The push to explore the ocean for mining minerals is gaining momentum as ore deposits on land are on the decline, and demand for hard-to-find rare-earth elements needed for portable electronics and batteries for hybrid vehicles continues to grow.

Besides New Zealand and Papua New Guinea, where Canadian Nautilus Minerals (TSX:NUS) is developing its Solwara 1 gold, copper and silver project, other countries in the Pacific are also looking at underwater mining. Fiji, Solomon Islands, Tonga and Vanuatu, have all issued exploration licenses. Cook Islands, in the South Pacific, also plans to put seabed exploration permits up for bids later this year.

Henry Sapiecha

ASTEROID MINING WILL FOCUS ON FINDING WATER FIRST

Friday, November 22nd, 2013

ASTEROID MINING FOR WATER & MINERALS IS TO HAPPEN

SPACE FOR SALE SIGN PICTURE

Profiting from the riches that asteroids, stars and even planets have to offer is closer than ever, with two companies launching missions within three years. But experts say before going for the gold, platinum and diamonds that may be up there, they need to find the most precious of all: water.

Investors eager to get the new industry off the ground know this. That is why new ventures that have backing from some loaded business figures, and even the NASA, have decided to focus on using space minerals in interplanetary “gas stations.” According to Reuters, the other alternative for them is to build, support and fuel colonies on Mars.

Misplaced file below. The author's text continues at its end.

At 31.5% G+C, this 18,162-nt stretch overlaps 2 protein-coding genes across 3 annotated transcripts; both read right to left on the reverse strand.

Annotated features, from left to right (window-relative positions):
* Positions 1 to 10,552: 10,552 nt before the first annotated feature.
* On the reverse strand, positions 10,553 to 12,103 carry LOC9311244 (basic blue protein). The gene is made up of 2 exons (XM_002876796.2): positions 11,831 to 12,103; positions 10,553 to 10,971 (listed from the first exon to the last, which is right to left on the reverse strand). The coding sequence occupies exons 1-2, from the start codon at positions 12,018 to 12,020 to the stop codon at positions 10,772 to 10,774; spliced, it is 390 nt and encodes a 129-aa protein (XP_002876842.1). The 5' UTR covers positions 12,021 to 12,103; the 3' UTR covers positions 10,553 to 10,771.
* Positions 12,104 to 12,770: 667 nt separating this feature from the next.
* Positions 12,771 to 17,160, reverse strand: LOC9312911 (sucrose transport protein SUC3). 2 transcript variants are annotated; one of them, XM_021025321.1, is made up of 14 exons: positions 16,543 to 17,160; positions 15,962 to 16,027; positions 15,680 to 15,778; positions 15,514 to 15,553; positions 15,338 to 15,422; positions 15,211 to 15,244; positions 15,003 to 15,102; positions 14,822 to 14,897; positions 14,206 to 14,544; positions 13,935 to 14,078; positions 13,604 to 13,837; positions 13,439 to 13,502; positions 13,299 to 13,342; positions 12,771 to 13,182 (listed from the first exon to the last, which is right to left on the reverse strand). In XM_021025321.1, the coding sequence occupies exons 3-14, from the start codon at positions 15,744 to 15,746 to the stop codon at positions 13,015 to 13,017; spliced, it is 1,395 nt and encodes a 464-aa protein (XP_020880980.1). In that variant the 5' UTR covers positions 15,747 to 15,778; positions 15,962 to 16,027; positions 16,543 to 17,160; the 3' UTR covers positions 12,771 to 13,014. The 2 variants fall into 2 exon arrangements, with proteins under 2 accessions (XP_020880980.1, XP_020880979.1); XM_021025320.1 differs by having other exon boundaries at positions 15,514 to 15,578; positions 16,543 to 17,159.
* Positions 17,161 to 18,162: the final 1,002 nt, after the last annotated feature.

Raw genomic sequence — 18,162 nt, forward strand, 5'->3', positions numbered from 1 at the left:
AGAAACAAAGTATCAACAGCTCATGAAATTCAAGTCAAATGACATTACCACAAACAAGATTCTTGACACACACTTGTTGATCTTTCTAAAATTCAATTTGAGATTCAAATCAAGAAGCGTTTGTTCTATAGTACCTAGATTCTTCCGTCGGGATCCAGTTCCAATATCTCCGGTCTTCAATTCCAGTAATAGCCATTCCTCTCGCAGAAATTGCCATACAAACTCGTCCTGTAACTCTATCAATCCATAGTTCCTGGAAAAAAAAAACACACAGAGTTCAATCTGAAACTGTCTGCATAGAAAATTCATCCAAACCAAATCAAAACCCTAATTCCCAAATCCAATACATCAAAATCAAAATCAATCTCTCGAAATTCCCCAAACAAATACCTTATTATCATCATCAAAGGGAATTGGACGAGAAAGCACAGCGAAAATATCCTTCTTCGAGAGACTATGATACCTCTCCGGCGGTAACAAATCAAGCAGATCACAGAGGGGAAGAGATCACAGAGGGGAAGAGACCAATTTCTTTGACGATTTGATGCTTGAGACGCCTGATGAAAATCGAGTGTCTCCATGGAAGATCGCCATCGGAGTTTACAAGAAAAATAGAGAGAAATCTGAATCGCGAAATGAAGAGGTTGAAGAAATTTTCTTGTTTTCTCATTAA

Geologists believe that asteroids hold iron ore, nickel and precious metals at much higher concentrations than those found on Earth. In fact, an asteroid that flew by the earth earlier this year had an estimated value of $195 billion in metal and fuel.

Scientists have said asteroid mining is a necessity as many metals that underpin our modern economy are quickly being depleted. Without any new technological advances, metals like zinc and gold are expected to run out in 100 years, they claim.

So far there are at least two asteroid mining companies —Planetary Resources and Deep Space Industries —and the US National Aeronautics and Space Administration (NASA)looking into the feasibility of the extraterrestrial endeavour.

Not a competition

Experts say that while viable, asteroid mining is not and will probably never be a completion for our planet’s industry. The real value in space mineral extraction, they say, is for further space travel – and so hydrogen and oxygen reserves are as attractive as any metal.